David Alexander column: Remembering Ann Rutherford

Published 12:00 am Friday, June 22, 2012

Editor’s note: The “Gone With the Wind” actress Ann Rutherford died June 11 at 94. Through his friendship with Rutherford’s good friend Ann Jeffreys, Salisbury resident David Alexander was able to meet the MGM star.
By David Alexander
For the Salisbury Post
When Ann Rutherford Dozier quietly joined many of her Metro-Goldwyn-Mayer pals in that “heaven of Many Stars,” she left many years of a life well-lived.
She had recently travelled abroad and in the U.S. to herald many showings of 1939’s “Gone With the Wind,” in which she was cast as Carreen O’Hara, the youngest of the three sisters. Of that vast cast only she and Olivia DeHaviland were still alive.
I remember seeing “Gone with the Wind” in 1939 as a third grader in Charlotte.
Ann and Micky Rooney were in demand for appearances honoring the Andy Hardy series at MGM. They were the co-stars in 10 of those films.
In the 1990s she joined Anne Jeffreys from Goldsboro and dancer Ann Miller for a monthly night out in Hollywood which they jokingly termed “Ann and Ann’s Night.”
She loved traveling and came to visit Ann Jeffreys in Goldsboro in 2005, and it was fun to be seated with her at dinner she she regaled me with wonderful stories of the studio head Louis B. Mayer.
I asked her now she came to be cast in the David O. Selznick film of the old south. Her answer was surprising. “Selznick wanted Judy Garland as Careen. Judy was busy doing “The Wizard of Oz” so he borrowed me to do the Margaret Mitchell story. I was so lucky.”
Ann’s final film at MGM was the last new one filmed at Metro in 1972, “They Only Kill Their Masters,” which starred James Garner.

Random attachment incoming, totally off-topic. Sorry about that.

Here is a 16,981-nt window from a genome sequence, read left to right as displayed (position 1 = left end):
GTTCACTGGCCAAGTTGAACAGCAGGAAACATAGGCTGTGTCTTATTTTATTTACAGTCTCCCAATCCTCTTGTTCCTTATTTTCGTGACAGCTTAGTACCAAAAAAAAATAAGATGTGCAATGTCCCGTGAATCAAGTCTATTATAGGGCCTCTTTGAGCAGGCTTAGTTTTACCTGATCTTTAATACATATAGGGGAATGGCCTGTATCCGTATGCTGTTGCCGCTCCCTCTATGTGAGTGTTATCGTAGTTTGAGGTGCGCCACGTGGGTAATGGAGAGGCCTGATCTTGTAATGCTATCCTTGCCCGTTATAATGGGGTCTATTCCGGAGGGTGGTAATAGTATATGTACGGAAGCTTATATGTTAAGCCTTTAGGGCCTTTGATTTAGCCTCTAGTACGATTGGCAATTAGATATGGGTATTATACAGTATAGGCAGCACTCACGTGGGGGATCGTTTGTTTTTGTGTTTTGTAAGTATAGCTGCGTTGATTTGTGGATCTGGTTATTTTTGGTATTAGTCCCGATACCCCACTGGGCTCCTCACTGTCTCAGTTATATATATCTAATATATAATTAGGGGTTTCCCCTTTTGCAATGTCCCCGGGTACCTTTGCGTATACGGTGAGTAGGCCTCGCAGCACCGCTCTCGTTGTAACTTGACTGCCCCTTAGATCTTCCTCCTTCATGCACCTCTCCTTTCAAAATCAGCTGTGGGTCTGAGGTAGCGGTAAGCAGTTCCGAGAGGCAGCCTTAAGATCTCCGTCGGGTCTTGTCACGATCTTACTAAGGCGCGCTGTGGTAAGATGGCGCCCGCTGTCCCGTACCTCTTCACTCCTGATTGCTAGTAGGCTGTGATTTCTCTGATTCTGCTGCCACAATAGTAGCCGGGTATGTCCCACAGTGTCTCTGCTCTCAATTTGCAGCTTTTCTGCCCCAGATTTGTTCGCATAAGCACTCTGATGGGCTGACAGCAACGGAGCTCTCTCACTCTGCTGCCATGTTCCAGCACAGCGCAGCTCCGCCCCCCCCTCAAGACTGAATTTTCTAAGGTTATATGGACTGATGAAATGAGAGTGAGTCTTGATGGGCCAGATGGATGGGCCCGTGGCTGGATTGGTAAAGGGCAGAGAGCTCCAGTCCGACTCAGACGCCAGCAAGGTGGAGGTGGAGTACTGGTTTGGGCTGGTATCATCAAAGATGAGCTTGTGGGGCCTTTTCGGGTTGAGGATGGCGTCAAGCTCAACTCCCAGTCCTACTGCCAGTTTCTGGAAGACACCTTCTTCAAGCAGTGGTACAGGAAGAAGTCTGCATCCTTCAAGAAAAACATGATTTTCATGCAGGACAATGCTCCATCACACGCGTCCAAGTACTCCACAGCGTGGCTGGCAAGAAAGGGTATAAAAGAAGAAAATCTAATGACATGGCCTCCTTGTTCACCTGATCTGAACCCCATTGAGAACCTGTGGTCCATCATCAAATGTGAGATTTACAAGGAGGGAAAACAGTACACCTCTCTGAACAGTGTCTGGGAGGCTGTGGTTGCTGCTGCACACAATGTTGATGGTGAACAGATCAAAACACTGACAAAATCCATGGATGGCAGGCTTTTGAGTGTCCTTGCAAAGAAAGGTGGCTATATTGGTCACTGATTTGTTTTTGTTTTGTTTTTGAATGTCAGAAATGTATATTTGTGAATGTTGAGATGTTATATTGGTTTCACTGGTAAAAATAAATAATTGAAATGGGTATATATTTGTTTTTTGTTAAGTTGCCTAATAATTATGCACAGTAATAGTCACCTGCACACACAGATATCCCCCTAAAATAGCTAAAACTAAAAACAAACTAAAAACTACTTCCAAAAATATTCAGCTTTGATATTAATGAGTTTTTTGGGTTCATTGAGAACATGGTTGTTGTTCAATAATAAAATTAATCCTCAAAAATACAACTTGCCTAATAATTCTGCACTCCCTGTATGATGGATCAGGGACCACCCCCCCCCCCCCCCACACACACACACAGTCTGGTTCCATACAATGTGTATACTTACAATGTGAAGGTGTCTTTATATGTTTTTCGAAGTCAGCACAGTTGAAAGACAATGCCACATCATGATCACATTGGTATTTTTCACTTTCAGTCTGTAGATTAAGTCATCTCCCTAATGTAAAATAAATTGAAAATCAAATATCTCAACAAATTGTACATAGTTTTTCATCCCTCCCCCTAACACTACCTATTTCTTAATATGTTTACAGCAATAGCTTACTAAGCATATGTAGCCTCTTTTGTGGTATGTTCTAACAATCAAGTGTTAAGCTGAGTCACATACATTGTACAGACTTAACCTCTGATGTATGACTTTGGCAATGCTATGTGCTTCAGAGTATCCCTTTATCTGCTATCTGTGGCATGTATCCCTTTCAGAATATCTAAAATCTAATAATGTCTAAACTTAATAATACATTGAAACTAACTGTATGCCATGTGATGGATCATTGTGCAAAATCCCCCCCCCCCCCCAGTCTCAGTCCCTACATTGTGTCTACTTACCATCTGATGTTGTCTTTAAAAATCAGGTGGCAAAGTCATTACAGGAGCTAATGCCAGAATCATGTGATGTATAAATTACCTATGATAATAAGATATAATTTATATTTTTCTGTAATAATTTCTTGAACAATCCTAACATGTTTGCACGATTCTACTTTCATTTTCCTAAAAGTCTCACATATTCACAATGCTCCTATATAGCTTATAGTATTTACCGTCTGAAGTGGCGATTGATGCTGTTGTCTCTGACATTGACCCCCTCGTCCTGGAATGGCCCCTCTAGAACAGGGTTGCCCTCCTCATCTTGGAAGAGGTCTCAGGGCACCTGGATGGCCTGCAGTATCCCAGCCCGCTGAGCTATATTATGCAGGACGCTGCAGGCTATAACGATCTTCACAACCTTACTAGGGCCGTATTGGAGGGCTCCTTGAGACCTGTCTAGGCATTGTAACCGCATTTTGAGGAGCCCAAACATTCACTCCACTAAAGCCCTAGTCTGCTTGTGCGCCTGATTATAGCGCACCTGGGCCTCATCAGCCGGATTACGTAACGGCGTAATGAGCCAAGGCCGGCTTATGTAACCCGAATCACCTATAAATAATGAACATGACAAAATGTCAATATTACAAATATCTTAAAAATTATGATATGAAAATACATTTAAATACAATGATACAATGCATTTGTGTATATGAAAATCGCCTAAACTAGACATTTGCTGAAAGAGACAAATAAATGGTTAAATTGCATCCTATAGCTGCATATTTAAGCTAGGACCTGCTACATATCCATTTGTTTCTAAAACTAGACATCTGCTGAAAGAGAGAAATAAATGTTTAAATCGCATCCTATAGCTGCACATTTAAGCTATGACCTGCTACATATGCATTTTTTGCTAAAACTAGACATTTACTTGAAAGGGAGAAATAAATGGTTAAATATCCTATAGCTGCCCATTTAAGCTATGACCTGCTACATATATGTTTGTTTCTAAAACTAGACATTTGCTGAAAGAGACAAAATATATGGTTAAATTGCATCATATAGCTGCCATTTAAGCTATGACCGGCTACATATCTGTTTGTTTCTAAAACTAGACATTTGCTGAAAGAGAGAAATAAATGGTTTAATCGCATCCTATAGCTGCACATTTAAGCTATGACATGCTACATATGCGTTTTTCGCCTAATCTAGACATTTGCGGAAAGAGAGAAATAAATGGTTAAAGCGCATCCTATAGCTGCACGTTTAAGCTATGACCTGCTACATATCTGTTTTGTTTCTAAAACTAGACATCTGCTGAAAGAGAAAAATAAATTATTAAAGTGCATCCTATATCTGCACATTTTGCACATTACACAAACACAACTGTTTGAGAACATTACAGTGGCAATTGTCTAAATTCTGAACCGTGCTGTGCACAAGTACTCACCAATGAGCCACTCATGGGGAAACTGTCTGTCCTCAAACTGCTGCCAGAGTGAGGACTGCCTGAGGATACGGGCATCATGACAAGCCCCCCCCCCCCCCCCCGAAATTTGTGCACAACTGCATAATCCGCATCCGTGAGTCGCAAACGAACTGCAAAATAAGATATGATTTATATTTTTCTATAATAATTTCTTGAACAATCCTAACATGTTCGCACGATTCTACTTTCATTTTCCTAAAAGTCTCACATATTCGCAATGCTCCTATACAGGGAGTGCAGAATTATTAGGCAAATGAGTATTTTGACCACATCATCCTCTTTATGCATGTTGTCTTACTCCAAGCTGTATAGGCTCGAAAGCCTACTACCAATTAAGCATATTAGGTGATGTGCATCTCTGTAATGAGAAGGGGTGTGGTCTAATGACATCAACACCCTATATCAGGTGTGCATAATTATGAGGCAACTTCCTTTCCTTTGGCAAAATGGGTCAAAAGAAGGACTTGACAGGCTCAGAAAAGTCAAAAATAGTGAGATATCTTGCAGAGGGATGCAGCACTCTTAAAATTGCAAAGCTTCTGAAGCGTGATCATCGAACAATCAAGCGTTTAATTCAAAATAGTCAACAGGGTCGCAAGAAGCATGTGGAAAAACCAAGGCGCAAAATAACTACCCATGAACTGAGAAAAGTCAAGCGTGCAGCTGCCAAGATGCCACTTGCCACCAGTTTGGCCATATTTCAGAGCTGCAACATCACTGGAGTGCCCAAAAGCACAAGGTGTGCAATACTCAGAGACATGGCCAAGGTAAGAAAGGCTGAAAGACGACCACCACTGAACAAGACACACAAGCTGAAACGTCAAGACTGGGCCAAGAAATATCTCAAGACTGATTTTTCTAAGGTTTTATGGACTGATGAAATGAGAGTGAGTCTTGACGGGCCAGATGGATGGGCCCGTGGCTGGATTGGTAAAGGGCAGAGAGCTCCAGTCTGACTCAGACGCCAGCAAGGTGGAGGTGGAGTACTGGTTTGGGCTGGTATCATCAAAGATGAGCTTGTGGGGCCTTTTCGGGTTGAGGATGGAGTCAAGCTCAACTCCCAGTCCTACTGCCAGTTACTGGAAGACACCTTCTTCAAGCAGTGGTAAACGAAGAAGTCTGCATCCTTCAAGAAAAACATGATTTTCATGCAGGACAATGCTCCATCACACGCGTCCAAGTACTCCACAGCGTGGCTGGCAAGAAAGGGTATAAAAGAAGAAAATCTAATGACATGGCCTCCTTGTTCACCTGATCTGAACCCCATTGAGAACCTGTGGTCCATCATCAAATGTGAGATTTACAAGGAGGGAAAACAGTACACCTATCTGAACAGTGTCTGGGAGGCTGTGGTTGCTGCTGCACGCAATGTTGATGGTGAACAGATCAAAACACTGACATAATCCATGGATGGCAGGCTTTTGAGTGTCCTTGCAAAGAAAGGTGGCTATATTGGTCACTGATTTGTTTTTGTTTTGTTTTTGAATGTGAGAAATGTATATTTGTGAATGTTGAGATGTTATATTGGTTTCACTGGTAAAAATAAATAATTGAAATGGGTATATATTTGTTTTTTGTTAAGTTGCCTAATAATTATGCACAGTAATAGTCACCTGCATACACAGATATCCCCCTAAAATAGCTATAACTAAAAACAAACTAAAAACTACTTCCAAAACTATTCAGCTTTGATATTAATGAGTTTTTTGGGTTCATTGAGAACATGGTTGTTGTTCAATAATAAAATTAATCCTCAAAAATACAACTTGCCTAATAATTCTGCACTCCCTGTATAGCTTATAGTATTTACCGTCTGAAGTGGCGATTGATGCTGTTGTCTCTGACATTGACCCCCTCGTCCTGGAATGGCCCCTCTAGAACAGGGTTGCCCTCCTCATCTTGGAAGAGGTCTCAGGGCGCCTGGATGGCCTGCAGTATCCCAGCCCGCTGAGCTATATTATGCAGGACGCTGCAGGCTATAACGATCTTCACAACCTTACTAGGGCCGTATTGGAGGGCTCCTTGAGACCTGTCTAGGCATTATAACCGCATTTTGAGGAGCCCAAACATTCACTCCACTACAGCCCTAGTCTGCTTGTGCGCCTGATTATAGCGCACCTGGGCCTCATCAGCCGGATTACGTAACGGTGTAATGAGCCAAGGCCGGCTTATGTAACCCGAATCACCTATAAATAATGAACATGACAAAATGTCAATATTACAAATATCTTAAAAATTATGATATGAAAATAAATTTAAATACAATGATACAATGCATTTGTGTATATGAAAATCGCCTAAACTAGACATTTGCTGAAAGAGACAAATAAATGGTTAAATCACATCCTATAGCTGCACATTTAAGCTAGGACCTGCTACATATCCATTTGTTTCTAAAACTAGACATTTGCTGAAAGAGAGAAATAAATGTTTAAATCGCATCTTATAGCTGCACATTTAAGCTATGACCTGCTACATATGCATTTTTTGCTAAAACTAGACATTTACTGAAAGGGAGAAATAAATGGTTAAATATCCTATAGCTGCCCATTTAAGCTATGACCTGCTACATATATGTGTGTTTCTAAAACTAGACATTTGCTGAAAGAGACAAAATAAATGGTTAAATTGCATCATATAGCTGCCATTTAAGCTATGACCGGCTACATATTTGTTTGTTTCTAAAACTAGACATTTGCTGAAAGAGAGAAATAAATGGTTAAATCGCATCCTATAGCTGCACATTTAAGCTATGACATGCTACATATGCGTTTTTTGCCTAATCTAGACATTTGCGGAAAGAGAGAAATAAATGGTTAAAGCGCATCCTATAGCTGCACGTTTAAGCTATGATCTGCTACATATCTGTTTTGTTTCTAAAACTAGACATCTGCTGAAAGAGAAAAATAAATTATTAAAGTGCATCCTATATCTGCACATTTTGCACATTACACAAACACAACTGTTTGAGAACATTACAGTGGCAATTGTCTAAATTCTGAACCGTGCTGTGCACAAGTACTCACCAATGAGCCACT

Two years later an envelope arrived at her Beverly Hills home asking her to attend the premiere of “That’s Entertainment.” Over 50 major stars were there and a lovely group picture was made. “I have it in my den and …am so proud.”
I asked her if she had personal favorites of her films. “The three senior films I did with Red Skelton. The first was ‘Whistling in the Dark.’ Red was a terrific friend and so funny.”
The critics often praised Ann’s work, citing her role as one of the five Bennett sisters in the 1940 film “Pride and Prejudice.”
The postman at her Beverly Hills condo kept Ann Rutherford busy trying to answer letters from a number of her zany film fans who discovered her on television. Anne Jeffreys visited her almost daily and they stayed active. The home on Greenway Drive is the wonderful one Ann purchased while at MGM doing films with Judy and Micky. She was wise in real estate matters.
But mostly, she was enchating, endearing and enduring.
David Alexander lives in Salisbury and used to correspond with Rutherford.

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